Readings for June 7, 2020
Solemnity of the Most Holy Trinity
Exodus 34:4-6, 8-9
2 Corinthians 13:11-13
St. Paul is on his way back to Corinth and he has not heard good reports of their behavior. Bickering, disagreement, false teaching and unbelief all have taken a toll on the Church in Corinth. He tells them to “mend your ways.” But it is not just a simple scolding, it is also a plan–a path–to reconciliation. The steps aren’t complicated, but they do require some (well, maybe a lot of) humility. Rejoice, get along together, live in peace, and greet one another in love. Do these and “the God of love and peace will be with you.”
These were important words in Paul’s ministry and critical to us today. My Church is divided, as is much of the world around it. Within the Catholic Church, I see divisions of practice, of what many believe constitutes proper reverence, and even about our Holy Father. Within the world, I see divisions of politics and race and gender and age and economics and whatever else we believe ourselves more right about than anyone else.
I think Paul would write us a letter scolding our behavior were he coming to visit.
So it is time to mend our ways. We who believe likely think the path to reconciliation is through prayer and with faith. I absolutely believe that to be true. But it is also through admitting and mending our sinful ways. I am concerned that in our need for unequivocal rightness, we cannot set aside our pride long enough to reconcile with others, even within our own Church, we cannot “agree with one another” so to “live in peace.” And if this is the case, then we may be noisily pushing God Himself away from our hearts. In other words, if we want “the God of love and peace” to be with us, we need to behave in a like manner with each other.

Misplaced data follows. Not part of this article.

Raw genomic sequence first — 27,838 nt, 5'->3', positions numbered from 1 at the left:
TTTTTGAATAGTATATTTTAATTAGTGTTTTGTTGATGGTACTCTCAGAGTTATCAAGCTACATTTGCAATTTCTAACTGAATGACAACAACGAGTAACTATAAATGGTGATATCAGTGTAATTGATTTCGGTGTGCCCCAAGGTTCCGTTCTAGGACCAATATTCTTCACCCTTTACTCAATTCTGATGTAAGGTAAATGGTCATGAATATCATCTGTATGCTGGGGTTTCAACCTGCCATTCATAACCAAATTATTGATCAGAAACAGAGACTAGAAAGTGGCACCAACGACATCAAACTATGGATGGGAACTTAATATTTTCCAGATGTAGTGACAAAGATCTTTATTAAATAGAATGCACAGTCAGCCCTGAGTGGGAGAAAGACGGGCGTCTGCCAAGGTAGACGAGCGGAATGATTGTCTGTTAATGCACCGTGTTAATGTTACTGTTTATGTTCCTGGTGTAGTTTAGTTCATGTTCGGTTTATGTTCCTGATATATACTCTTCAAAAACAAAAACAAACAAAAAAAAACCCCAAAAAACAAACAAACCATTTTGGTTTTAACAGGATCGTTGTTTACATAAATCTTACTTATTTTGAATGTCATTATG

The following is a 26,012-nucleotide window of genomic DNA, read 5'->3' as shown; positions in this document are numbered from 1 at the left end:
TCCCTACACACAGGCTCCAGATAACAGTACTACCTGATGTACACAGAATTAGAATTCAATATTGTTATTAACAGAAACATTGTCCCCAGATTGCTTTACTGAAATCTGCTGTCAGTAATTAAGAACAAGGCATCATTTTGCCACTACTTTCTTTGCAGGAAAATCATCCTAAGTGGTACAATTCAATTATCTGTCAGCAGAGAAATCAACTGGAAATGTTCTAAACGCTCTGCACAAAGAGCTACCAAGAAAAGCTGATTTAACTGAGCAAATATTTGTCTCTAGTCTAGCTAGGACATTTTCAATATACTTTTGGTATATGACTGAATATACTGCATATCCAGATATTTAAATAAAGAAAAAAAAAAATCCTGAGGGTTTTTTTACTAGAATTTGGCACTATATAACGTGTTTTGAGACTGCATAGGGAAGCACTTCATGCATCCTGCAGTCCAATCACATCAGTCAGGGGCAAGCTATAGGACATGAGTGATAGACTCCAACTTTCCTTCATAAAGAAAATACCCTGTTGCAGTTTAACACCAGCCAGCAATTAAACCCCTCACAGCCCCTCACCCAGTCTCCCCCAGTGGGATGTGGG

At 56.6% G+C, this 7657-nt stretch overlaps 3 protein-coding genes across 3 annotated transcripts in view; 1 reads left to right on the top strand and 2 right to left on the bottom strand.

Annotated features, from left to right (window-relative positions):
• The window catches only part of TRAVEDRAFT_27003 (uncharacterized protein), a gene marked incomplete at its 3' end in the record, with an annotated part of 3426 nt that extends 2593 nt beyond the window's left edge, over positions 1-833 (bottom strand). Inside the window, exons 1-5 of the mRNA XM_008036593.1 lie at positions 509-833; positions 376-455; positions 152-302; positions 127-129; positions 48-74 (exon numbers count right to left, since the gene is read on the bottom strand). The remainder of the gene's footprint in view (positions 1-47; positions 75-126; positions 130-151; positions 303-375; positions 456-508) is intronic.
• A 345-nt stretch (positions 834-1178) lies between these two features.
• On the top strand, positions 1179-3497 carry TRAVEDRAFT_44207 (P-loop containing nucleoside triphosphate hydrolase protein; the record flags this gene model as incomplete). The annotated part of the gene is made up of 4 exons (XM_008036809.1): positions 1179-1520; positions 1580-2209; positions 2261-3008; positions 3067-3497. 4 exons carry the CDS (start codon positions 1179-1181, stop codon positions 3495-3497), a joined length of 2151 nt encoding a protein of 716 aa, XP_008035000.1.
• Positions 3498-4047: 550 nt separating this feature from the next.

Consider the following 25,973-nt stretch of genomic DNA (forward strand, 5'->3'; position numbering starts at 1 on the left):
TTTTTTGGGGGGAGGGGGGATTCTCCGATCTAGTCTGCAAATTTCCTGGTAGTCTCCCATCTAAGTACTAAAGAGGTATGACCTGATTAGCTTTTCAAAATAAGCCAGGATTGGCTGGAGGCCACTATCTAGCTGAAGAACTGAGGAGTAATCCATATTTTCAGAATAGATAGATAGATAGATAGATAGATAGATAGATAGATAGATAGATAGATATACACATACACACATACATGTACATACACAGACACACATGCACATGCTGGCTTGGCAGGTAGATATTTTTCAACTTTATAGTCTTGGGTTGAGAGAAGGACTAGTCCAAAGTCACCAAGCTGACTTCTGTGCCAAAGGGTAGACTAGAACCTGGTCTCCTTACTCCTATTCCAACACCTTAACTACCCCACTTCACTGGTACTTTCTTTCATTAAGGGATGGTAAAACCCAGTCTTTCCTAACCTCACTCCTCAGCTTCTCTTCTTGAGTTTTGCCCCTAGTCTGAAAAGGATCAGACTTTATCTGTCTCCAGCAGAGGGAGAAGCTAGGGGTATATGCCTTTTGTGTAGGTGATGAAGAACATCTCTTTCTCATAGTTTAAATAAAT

It is Trinity Sunday, a day in which we celebrate the unity of the three unique persons of the One true God. When we pray in the name of Jesus, who lives and reigns with God the Father, in the unity of the Holy Spirit, we pray that we believe in the unity of an outpouring of love. We are called to a similar unity with each other, despite our unique differences.
“Above all hold unfailing love for one another, since love covers a multitude of sins” (1 Peter 4:8). So, let’s start within our own Church. Let’s put on our big boy and girl pants and start behaving as members of the Body of Christ, working together in love and for peace.
My Lord Jesus, we need your love and your peace in our world and in our Church. Let us walk in your way and work together as one body, one spirit in your name. Help us, be with us, love us. Amen